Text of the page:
Should I have a PEG feed for throat cancer?

If you’re reading this, there’s a chance that either you or someone you care for has cancer and has been told they may need to have a peg feed for throat cancer recovery. First of all, sorry to learn that. It’s a scary time for you. I know from experience what you are going through.

When my dad was diagnosed with throat cancer in 2016, he was told that he would need to keep his weight stable for the radiotherapy to be directed at the correct place in his neck. He was also told that if he was unable to eat or maintain his weight, it may be necessary for him to have an NG tube (nasogastric tube) inserted via his nose to his stomach to feed him.

At the time (prior to surgery), he was also offered a PEG feed (percutaneous endoscopic gastrostomy) which could feed him via a tube into his stomach. The PEG feed sounded extreme to him and use, and it wasn’t something he wanted. PEG feeding also carries a risk of infection.

However, by the time his radiotherapy was over he was in a bad way, and was admitted to hospital. Unfortunately for him, he was one of the 10% who was left unable to swallow even water due to the inflammation, and he was unable to tolerate an NG tube down his throat. It was at this point that he sad he would have opted for the PEG feed in hindsight.

Lack of information

The problem with making the decision over the PEG feed was a lack of information. No one is to blame for this. It’s just a case of their being a lack of experience with cancer survival of this type. To be blunt, 15 years ago he probably wouldn’t have got even as far as radiotherapy: the tumour in his neck would have killed him. Today, he has a 75% chance of complete remission of the cancer. But that means that there is still an unclear understanding of how people recovery from throat cancer and different people react in different ways to radiotherapy. It’s still early days in terms of cancer recovery.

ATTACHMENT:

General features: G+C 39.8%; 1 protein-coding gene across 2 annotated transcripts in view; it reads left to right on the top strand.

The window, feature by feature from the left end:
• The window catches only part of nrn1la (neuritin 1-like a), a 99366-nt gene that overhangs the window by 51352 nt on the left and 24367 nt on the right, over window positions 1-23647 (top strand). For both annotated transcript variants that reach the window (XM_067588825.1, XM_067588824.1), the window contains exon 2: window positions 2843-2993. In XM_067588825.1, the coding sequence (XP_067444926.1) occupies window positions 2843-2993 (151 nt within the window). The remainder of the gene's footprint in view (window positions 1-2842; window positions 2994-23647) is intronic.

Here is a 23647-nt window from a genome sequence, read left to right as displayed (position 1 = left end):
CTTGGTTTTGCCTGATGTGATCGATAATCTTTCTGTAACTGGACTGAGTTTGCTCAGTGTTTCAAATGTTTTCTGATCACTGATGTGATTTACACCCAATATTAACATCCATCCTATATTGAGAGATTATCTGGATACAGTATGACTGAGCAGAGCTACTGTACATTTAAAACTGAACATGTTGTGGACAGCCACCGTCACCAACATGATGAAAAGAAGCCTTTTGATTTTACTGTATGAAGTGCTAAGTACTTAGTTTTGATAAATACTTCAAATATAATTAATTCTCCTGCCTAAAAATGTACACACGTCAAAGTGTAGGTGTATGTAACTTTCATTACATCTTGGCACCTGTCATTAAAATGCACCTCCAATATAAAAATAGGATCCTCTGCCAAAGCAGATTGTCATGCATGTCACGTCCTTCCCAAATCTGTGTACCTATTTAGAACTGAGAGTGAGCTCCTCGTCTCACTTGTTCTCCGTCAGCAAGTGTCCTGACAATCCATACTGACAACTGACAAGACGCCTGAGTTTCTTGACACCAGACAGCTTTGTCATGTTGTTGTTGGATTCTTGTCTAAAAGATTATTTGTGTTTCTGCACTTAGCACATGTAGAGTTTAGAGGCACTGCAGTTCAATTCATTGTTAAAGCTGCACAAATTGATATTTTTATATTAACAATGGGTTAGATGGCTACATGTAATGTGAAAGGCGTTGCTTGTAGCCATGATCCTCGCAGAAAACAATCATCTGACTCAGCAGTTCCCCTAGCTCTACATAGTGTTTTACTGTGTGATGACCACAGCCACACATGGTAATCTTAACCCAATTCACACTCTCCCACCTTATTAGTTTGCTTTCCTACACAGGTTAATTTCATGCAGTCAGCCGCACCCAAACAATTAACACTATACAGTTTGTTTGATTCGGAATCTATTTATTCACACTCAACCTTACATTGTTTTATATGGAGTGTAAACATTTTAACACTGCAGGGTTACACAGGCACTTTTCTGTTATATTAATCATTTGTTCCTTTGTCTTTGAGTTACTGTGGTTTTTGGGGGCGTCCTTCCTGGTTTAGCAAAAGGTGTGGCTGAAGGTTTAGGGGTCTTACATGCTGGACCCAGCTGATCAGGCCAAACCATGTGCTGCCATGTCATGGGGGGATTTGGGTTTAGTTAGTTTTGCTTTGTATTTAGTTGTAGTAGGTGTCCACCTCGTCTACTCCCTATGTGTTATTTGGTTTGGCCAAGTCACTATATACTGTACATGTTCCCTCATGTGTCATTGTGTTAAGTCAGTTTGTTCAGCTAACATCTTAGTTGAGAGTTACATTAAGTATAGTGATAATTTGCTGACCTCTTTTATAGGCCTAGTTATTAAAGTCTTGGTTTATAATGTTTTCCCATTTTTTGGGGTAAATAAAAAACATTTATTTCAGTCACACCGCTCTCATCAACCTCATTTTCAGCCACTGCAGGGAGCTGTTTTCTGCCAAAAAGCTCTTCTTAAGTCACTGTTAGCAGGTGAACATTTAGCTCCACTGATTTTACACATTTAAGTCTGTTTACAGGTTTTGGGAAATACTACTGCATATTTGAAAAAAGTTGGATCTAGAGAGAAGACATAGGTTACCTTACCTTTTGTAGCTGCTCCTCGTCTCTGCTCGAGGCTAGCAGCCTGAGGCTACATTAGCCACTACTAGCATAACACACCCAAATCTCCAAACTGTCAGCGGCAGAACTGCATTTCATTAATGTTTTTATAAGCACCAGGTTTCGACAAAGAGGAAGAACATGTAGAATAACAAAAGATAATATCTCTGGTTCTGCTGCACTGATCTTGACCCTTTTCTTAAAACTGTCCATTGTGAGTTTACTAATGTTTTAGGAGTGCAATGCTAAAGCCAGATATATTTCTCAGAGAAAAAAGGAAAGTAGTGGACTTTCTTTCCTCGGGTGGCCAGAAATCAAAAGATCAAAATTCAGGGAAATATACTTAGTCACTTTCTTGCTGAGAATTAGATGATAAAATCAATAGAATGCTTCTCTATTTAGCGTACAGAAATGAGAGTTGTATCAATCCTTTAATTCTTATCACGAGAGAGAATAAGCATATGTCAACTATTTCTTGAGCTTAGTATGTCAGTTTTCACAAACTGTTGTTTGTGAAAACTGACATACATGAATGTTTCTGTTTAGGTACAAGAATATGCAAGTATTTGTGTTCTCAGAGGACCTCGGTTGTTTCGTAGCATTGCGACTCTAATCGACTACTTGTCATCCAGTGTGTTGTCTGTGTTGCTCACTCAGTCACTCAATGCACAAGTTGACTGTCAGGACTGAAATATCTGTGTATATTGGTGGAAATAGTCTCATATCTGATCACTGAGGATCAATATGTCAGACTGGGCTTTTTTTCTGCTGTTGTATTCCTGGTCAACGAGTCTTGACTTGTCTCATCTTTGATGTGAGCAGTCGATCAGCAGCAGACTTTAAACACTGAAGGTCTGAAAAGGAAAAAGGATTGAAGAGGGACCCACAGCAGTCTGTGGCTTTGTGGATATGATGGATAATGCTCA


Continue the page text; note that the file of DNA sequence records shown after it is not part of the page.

So, Should I have a peg feed for throat cancer recovery?

It’s a hard one to answer, every case is different, but my dad says he wishes he had opted for the PEG feed. He said that the pain of them attempting to install the NG tube was excruciating (they tried multiple times over many days, and on two occasions he turned purple).

For cancer recovery you need good nutrition. You need protein. If you can’t swallow, and IV saline drip isn’t going to be enough to help your body repair it’s cells. If your throat is inflamed form the radiotherapy (which it probably will be) you’re not going to want them to force a tube down it.

My dad sad that i hindsight, he wishes he’d opted for the peg feed from the outset.

You dip around 7 to 14 days after the radiotherapy

Radiotherapy is arguably less stressful to the body than chemotherapy, but it’s not without side effects. Most patients of radiotherapy notice a slow decrease in their strength over the first couple of weeks. However, you’re much likely to feel at your worst between 7 to 14 days after the radiotherapy finishes.

So, when considering a PEG feed, try to remember that two weeks after your treatment you are going to feel at your weakest. Consider whether you are going to be strong enough to drink and eat, and whether you want the distress of having feeding tube inserted at that time.

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